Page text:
Wolves In Sheep’s Clothing: We Can’t Trust Businesses To Do Right By Americans Now


America’s largest corporations changed their tune in August. The Business Roundtable, an association of chief executive officers (CEOs) of some of America’s largest companies, including JPMorgan Chase, General Motors, Walmart and Johnson & Johnson, described in a statement the new and improved American corporations. They are no longer just about keeping shareholders happy, but they also want to give employees “dignity and respect,” among other things. Businesses’ singular pursuit of short-term profits over the past four decades has kept wages down and eroded America’s working-class. It is thus now difficult to trust corporations to do the right thing. They are unlikely to voluntarily shrink after years of increasing concentration and they will not give up power to unions after fighting off organized labor for decades. The Business Roundtable’s statement sets out lofty goals, but it is silent on these causes of the erosion of economic mobility and security for American working-class families. The answer then is to strengthen antitrust and labor regulations and enforcement. American families have lost ground for too long to wait for businesses to halfheartedly act on their newfound altruism.

American corporations have been highly profitable for the past few decades. Their profit rate – the ratio of before-tax profits to total assets – averaged 11.3% for the current business cycle that started in 2007 — the highest profit rate since the late 1960s. What makes this number so stunning is that it happened during a business cycle that included the worst recession since the Great Depression from 2007 to 2009. It also happened in an environment of low and declining corporate taxes. The after-tax profit rate thus reached a record high average of 9.6% from 2007 to 2019 (see figure below).

There is an adage that what is good for American businesses is good for America’s economy. This assumes that companies will use their riches to invest more in manufacturing plants, office buildings, trucks, cars, computers, among many other things. They will then hire more people to work with those investments. Business spending on those investments will also create jobs, especially in manufacturing and construction. That is a nice story, as far as it goes. It’s just not how the economy has worked for the past few decades.

Net business investment, after accounting for the depreciation of existing capital, has fallen to record lows. It stood at 2.4% of gross domestic product (GDP) for the current business cycle, its lowest level of any business cycle since World War II (see figure below).

Businesses don’t need to hire more people if they don’t invest and there are no big boosts to key industries such as manufacturing and construction. Employment growth has been well below historical averages for the past two decades. And wages for many workers have been flat during that time as businesses squeezed more and more profits out of a sluggishly growing economy. At the same time, families faced higher costs for health care, education and housing. The gap between wages and costs forced families deep into debt. Even after the declines of debt in the wake of the mortgage crisis of 2007 to 2009, families still owed on average 98.9% of their after-tax income by June 2019 (see figure below). High debt holds back economic mobility and creates a lot of economic insecurity for families.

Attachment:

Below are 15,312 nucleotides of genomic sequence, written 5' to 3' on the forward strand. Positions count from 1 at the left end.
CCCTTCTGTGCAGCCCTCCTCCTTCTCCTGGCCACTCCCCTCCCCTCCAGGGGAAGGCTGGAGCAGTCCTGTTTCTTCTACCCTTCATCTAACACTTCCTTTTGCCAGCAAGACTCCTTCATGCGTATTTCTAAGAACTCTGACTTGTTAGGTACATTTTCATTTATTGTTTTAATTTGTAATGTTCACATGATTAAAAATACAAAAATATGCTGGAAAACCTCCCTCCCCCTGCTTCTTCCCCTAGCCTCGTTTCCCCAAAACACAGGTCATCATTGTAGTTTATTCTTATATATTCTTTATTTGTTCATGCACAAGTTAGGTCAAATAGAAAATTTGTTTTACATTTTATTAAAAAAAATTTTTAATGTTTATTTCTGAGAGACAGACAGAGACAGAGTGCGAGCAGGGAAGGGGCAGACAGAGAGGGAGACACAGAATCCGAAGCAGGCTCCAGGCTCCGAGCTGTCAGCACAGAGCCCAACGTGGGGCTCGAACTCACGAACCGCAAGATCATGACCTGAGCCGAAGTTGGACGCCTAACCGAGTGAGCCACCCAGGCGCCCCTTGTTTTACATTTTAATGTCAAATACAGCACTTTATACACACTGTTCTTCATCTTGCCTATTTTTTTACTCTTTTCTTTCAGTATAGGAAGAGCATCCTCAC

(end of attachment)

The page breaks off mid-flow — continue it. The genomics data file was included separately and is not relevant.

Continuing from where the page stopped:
Corporations spent most of their money on keeping shareholders happy in the past four decades, rather than investing in new capacity, creating jobs and boosting wages. On average, non-financial corporations spent all of their after-tax profits on paying out dividends and buying back their own shares, which boosts stock prices in the short-run. Income inequality grew to a record high in 2018, dating back to 1967. Wealth inequality has also grown with the top one percent of the wealthiest households now owning 32.2% of all wealth, the highest share on record, dating back to 1989. The corporate-profit driven economy has worked very well for the luckiest few, while it has held back America’s working-class families.

The ability of corporations to generate ever more profits and use those to keep shareholders happy has gone unchecked for decades. Businesses have gained more power by growing ever larger following merger wave after merger wave. Antitrust enforcement has been woefully inadequate in reining in these excesses. Large companies have held down workers’ wages and benefits for much of the past two decades. At the same time, corporate behemoths have fought labor law reforms that would have made it easier for workers to join a union. They also opposed unionization efforts, often illegally. The decline of unions has left workers without a good chance to counter corporations’ efforts to squeeze their wages and take away their benefits.

The track record of America’s companies shows blatant disregard for the wellbeing of America’s working families. Their singular pursuit of ever higher profits has squeezed workers’ wages and benefits and driven them deeper into debt to pay for the things that matter to them and their families – health care, housing and education. It’s good that businesses now recognize that workers actually matter. But leaving businesses to their own devices in the hope that they will rectify what has driven economic inequality to record highs is a fool’s errand. The real answer instead lies in policies to counter companies’ drive for more and more profits. This means establishing and enforcing meaningful antitrust and labor protections.

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